In the most rugged part of the mountains between the
gigantic heights of Guouogong and Paralyser the Kanangra River takes
its course sheltered in a gorge close on 3,000 feet in depth. This
stream, according to the map, is the true Kanangra River, and though
compared with its tributary, Kanangra Creek, it has a short course,
it is nevertheless a merry one.
The river rises by the granite tops of
Krunglebungle, and, before reaching major proportions, cascades over
faces of rock till it reaches the quartzite beds, when it descends
rapidly over a series of falls to meet a sister stream emerging from
the shady depths of Davies' Canyon. Together these streams form the
Kanangra River as we know it, and as it happily pursues its
boisterous path to join Kanangra Creek and the Cox's River.
The Canyon Source
But most attractive of all is Davies' Canyon, which
supplies the greater part of the water in the river. Its waterway
does not possess an official name, but its main source is Sally Camp
Creek, whiqh rises near Cunyng-hame's on the Kanangra Road, and, in
company with one or two other creeks, cuts a northerly course across
the Thurat Tops. Its career is short, but chequered; from a height
of 3,500 feet it drops in four miles to 1,200 feet, where it meets
Kanangra River, and throughout it presents an endless variety of
delightful and exciting aspects.
Altogether the creek has some ten or twelve falls,
ranging from 30 feet to 150 or 200 feet in height, which have been
formed by erosion of surface rock laying bare the tilted quartzite
which forms bars across the creek bed. Tumbling down long series of
cascades, the creek swirls into mirrored pools graced by cedars,
kurrajongs and tangled vines, its impetuous course temporarily
interrupted till it leaves the lower end by a narrow torrent, which
gaily bounds amongst the boulders scattered in the rocky creek bed.
In places it wells up like water in a sand hole and, overflowing the
rocky barrier which nature has provided, it falls helplessly to deep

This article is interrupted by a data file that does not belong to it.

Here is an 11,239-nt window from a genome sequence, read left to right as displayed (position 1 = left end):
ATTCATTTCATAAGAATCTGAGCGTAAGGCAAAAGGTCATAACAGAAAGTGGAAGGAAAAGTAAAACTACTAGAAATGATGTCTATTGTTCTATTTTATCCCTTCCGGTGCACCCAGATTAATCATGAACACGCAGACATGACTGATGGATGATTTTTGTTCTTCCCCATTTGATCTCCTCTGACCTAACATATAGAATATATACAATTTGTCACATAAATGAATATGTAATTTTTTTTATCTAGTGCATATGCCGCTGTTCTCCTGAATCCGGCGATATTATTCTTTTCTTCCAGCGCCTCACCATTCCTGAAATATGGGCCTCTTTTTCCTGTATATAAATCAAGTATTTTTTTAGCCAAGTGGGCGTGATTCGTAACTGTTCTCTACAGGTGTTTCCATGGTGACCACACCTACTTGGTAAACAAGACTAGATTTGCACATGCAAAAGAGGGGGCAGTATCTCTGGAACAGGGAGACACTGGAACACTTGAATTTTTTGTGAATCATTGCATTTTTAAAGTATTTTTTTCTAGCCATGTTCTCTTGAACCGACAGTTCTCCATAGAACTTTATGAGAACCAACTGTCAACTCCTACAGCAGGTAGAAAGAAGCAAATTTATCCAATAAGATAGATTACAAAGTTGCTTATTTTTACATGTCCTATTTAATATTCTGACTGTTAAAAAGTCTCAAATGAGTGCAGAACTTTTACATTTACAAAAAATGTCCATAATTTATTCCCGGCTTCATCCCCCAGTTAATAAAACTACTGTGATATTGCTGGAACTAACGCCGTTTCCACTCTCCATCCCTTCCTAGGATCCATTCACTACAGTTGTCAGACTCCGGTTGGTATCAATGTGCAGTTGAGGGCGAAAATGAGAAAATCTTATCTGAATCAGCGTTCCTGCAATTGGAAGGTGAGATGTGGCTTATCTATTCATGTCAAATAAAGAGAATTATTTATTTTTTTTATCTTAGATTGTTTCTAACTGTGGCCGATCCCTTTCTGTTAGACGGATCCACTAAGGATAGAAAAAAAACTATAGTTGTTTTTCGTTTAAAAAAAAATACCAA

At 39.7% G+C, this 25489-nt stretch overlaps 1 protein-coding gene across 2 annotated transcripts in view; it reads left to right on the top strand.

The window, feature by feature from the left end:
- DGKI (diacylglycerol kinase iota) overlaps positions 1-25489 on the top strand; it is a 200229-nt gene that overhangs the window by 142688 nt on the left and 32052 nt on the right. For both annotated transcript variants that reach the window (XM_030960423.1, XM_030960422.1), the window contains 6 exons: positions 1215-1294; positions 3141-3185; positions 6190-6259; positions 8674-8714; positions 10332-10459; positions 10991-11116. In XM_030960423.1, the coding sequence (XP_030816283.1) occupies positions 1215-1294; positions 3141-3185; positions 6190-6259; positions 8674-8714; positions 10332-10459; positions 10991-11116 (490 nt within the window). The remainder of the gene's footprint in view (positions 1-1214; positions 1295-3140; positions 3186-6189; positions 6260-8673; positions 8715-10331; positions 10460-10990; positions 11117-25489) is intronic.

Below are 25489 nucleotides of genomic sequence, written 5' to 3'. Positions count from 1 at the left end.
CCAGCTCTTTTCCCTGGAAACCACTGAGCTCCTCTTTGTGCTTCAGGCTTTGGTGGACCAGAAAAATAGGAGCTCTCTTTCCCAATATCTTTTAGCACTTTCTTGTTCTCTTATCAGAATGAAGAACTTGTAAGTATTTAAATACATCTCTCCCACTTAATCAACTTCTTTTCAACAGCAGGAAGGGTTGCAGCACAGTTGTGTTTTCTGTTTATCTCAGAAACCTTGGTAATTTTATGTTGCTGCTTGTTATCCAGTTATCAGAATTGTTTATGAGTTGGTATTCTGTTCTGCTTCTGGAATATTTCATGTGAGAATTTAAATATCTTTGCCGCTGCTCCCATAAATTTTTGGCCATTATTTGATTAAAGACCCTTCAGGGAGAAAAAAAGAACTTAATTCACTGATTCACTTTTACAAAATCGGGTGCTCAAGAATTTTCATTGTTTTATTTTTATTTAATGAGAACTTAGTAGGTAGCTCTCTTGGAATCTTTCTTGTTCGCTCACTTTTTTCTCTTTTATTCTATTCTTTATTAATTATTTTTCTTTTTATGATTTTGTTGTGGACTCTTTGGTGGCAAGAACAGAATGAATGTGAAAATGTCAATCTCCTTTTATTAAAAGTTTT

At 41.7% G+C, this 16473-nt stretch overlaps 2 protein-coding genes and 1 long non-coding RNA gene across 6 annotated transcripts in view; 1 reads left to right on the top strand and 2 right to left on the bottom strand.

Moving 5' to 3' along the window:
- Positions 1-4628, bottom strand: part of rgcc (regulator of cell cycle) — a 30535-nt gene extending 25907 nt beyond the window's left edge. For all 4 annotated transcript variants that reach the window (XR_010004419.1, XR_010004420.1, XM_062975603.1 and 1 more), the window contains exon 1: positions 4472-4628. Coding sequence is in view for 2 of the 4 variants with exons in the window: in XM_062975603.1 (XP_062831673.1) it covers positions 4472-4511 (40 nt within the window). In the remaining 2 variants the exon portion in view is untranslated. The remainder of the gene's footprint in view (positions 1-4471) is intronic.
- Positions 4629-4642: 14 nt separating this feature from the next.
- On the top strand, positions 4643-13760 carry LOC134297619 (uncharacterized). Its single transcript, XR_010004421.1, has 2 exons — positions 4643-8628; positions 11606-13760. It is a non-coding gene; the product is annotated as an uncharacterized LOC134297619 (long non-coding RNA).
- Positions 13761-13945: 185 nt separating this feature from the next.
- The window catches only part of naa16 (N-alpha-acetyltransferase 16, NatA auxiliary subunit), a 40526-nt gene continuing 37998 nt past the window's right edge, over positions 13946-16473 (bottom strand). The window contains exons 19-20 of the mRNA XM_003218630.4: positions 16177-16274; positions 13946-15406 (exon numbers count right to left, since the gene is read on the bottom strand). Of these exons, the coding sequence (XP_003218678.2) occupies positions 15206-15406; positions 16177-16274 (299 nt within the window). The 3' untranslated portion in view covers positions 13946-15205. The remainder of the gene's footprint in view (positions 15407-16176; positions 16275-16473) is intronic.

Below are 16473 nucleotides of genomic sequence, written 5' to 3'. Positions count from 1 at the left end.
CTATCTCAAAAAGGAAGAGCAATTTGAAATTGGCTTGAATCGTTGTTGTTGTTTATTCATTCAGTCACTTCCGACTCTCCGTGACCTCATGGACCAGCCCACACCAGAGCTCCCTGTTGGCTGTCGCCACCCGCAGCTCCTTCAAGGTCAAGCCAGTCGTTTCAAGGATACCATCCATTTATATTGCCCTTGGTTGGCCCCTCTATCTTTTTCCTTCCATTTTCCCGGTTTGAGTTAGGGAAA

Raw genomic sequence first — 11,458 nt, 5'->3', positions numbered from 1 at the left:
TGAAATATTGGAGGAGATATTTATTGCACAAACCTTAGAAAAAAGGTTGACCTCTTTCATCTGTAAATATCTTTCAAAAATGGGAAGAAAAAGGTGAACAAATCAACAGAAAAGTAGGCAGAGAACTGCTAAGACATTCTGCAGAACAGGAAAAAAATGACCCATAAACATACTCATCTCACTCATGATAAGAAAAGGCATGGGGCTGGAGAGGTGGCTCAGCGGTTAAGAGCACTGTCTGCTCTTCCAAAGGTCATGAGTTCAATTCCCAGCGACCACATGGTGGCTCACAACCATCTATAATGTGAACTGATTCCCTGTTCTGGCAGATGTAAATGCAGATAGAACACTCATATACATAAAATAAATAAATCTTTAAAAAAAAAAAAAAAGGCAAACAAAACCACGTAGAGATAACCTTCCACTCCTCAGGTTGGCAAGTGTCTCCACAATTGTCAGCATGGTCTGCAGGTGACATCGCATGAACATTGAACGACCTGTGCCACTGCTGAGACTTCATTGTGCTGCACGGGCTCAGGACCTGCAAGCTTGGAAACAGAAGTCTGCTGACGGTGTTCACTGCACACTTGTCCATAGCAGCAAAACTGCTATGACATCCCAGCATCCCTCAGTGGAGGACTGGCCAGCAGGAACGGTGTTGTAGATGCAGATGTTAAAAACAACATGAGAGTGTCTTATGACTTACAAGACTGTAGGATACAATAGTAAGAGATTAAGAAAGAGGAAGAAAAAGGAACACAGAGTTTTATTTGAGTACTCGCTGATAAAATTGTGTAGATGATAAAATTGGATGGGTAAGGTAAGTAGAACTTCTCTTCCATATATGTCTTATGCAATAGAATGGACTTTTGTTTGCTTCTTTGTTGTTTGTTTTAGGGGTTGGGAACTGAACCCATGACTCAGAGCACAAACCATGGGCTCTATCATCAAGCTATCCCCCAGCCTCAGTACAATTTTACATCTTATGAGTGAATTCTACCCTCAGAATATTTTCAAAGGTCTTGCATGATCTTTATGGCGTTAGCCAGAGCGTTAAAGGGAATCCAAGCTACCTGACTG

pools below. The water here, icy even in the summer, is uninviting;
its grey-black depths do not attract, but rather are ominous and
repel the walker who fain would take a plunge to cool his heated
Yet around the next bend the stream develops another
mood. It comes to falls of beauty, delicate as the tracery of fine
lace or Madeira work, the water spreading like a film over the
glossy wet surface of the rocks down which it slides to peaceful
reaches of the creek. The spirit of the creek here seems to reflect
the soft gaiety of the vegetation and the colour of the bird life
which abounds so plentifully; its beauty and charm are irresistible.
Above the creek the eastern side is crowned with the
rocky ramparts of the ridge out to Paralyser, crumbling here and
there to long avalanche slides, while the western side slopes up
towards the heights of Krunglebungle. Rain forest, brush, cedars and
monkey ropes adorn the banks and the mountain sides till the rocky
slopes above deprive them of a hold for their tenuous roots.
This is a paradise in summer, where the sun makes a
short visit each day during the midday hours and where nature can be
seen in her every mood—fierce, beautiful, and calm. Here can be
enjoyed in summer those delights of the bush which we seek without
the oppressive heat of January days and nights. Though it is one of
the less known parts of our mountains, the Canyon is well worth a
visit, and to those of a pioneering or hardy spirit it will prove an
adventure in itself.